It’s always risky business writing about love. The masters seem to get away with it more than contemporaries. Think Robert Burns: “O my Luve is like a red, red rose / That’s newly sprung in June,” and all that lovely stuff.
Still, I admire modern poets who try their hand at such heady topics. I admire them even more when they allow themselves an “Oh!” or an abbreviated “O!” just to put on a Burns-like show. Nicole Sealey shows us how it is done in the poem below. Raw and honest, I’d say, and the ending says as much about human nature as it does about love, only adding to its appeal.
We wake as if surprised the other is still there,
each petting the sheet to be sure.
How we have managed our way
to this bed—beholden to heat like dawn
indebted to light. Though we’re not so self-
important as to think everything
has led to this, everything has led to this.
There’s a name for the animal
love makes of us—named, I think,
like rain, for the sound it makes.
You are the animal after whom other animals
are named. Until there’s none left to laugh,
days will start with the same startle
and end with caterpillars gored on milkweed.
O, how we entertain the angels
with our brief animation. O,
how I’ll miss you when we’re dead.
Like love itself, a little beautiful and a little sad. Who wants to give it up? Who wants to see the beauty of the rose meet its withering end? Not Robert Burns. And apparently not Nicole Sealey, either.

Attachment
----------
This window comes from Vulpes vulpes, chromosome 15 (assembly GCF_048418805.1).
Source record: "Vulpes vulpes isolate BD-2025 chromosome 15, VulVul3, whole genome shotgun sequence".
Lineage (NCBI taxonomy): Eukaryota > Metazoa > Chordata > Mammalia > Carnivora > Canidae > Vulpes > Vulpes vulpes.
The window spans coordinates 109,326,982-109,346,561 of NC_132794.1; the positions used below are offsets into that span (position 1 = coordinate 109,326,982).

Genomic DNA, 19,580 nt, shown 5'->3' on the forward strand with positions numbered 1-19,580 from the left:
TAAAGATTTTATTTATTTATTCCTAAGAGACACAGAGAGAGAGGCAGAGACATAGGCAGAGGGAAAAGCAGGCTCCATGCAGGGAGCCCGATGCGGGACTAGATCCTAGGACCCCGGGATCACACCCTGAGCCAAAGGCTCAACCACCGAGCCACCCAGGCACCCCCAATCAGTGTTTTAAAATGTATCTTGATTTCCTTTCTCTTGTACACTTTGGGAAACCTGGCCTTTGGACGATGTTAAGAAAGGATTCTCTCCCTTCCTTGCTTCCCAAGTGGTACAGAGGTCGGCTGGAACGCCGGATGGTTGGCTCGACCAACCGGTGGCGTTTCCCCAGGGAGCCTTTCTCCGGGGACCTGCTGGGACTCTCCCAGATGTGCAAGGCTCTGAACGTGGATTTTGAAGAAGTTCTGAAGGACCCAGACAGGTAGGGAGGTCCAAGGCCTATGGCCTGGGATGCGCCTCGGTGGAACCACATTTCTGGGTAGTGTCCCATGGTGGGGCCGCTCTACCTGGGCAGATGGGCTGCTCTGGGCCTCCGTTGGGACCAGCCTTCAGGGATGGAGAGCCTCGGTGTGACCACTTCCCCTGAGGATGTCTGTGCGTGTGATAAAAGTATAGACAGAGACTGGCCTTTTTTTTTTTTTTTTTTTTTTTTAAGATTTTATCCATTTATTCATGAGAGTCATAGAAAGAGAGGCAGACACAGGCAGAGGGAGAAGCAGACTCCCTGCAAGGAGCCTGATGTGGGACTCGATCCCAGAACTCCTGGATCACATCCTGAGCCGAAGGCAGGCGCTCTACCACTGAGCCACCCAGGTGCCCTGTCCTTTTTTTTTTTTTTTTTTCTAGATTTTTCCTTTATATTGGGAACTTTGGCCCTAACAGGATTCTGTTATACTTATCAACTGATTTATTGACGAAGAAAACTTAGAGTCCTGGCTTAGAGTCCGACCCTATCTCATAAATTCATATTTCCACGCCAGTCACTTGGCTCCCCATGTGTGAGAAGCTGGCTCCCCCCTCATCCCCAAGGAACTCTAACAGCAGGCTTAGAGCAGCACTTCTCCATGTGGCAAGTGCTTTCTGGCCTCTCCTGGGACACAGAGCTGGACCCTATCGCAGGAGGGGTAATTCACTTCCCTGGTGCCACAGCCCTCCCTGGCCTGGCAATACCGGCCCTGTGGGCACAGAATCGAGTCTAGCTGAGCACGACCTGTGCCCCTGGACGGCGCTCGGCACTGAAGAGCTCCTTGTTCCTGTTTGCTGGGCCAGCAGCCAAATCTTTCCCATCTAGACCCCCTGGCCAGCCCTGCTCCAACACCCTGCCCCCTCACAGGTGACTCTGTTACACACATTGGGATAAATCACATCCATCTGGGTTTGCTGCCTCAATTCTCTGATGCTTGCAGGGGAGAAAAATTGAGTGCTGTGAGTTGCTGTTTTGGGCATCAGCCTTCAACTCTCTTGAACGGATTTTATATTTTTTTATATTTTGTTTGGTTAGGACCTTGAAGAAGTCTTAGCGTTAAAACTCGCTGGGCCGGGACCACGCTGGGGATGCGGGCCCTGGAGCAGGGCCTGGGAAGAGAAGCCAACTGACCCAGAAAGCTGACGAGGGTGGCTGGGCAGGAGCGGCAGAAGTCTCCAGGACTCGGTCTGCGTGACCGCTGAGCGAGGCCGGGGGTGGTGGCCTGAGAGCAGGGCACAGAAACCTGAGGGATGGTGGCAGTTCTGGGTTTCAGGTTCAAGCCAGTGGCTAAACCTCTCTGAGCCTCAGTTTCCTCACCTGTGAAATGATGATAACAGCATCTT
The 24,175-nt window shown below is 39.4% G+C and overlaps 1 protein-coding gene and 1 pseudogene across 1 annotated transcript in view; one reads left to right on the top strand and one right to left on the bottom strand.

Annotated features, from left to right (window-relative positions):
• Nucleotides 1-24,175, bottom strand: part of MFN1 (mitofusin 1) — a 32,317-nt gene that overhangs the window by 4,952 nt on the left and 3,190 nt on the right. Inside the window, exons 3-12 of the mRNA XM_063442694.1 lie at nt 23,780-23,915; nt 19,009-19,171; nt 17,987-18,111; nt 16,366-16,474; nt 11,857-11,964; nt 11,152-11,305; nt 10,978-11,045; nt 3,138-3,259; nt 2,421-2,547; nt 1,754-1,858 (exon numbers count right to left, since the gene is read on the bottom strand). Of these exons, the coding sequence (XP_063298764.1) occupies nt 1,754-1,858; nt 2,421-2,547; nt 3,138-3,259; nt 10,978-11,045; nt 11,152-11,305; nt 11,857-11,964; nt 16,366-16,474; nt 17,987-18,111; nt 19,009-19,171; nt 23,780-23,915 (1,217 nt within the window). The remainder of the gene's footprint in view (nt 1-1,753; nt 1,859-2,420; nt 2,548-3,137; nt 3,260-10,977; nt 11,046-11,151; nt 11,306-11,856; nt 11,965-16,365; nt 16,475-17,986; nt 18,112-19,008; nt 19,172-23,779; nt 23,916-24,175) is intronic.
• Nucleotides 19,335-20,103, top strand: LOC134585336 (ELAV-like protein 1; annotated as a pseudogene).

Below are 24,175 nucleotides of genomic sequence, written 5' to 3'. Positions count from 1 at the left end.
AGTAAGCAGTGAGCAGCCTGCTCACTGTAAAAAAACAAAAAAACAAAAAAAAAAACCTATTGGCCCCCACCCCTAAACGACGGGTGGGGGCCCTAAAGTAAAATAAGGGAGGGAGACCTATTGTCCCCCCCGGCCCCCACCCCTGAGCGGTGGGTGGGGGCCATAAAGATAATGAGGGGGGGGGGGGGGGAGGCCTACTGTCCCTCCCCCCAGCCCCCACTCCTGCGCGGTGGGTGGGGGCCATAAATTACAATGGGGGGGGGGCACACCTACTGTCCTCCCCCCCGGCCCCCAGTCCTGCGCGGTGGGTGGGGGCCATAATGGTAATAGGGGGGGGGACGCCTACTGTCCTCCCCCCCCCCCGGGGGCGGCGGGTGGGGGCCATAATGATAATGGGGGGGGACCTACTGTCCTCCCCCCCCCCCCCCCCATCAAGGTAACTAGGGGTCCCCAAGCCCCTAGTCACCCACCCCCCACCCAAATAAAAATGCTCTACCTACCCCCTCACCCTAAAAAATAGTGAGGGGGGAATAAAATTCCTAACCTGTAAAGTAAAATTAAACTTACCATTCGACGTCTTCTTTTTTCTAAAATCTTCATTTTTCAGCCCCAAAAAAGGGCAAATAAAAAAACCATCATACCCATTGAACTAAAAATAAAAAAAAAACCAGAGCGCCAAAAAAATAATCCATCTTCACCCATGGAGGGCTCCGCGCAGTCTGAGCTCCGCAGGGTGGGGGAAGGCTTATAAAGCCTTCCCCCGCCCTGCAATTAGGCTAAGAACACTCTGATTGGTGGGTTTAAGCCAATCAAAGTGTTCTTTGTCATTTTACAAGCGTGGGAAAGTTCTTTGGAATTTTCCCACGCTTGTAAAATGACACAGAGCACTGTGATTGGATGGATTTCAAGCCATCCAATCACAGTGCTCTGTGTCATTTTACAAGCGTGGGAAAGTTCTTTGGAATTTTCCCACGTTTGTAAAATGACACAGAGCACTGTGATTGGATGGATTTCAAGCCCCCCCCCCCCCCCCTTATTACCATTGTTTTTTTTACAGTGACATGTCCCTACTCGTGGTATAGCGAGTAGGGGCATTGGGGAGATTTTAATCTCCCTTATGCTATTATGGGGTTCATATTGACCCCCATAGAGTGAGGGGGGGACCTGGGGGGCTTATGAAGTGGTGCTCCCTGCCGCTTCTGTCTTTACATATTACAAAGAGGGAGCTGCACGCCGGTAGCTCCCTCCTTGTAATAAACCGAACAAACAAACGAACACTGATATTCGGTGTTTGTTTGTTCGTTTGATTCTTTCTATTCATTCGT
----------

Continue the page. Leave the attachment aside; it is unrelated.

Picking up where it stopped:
7 thoughts on ““How We Entertain the Angels””
I’m not sure the poem speaks of love at all, but it’s interesting.
Interesting! What do you hear when it speaks?
The line about naming things, stands out, which love doesn’t have to do in order to be love, in my opinion… feelings as strong as love don’t have to have names… but maybe when this particular poet is feeling love and tries to capture it in her poems, she hopes for a name to anchor it? I’ve read it more than once and I like it. But it doesn’t stir love up for me… it doesn’t feel “present” to me. It’s already imaging death. Maybe that makes the poet feel more precious about the time shared… but I guess for me, it speaks about comfort and fear. I guess that can be love.
Anyhow, thanks for your forum.
I understand your point. Love and death are a heady mix. I thought it was regretting the little time LEFT to love, or a love so strong it wanted the confines of forever. That’s the beauty of poetry, though. Readers get from it different things!
I think you’re right about it’s intention, but it fell cold for me so I can’t quite accept it somehow. But I liked it because it’s different… it’s honest. It’s a good poem. I just don’t know if it’s about love yet. But thanks for the dialogue. I like thinking about good poems. And ambiguity is lovable.
Hi again, no pressure to look at this, but here’s my poem about love poems more or less… because I write love poems. And I look for them on purpose, because when someone writes a really good one, it sings… and yeah, thru death and the mundane… but I wanna “feel” it when I hear it. So again, thank you for the dialogue. And for the poem you shared. It helps even if it doesn’t sing to me.
Gored? Not gorged?
“—beholden to heat like dawn
indebted to light.”
pretty stiff simile though I like the rest of the poem…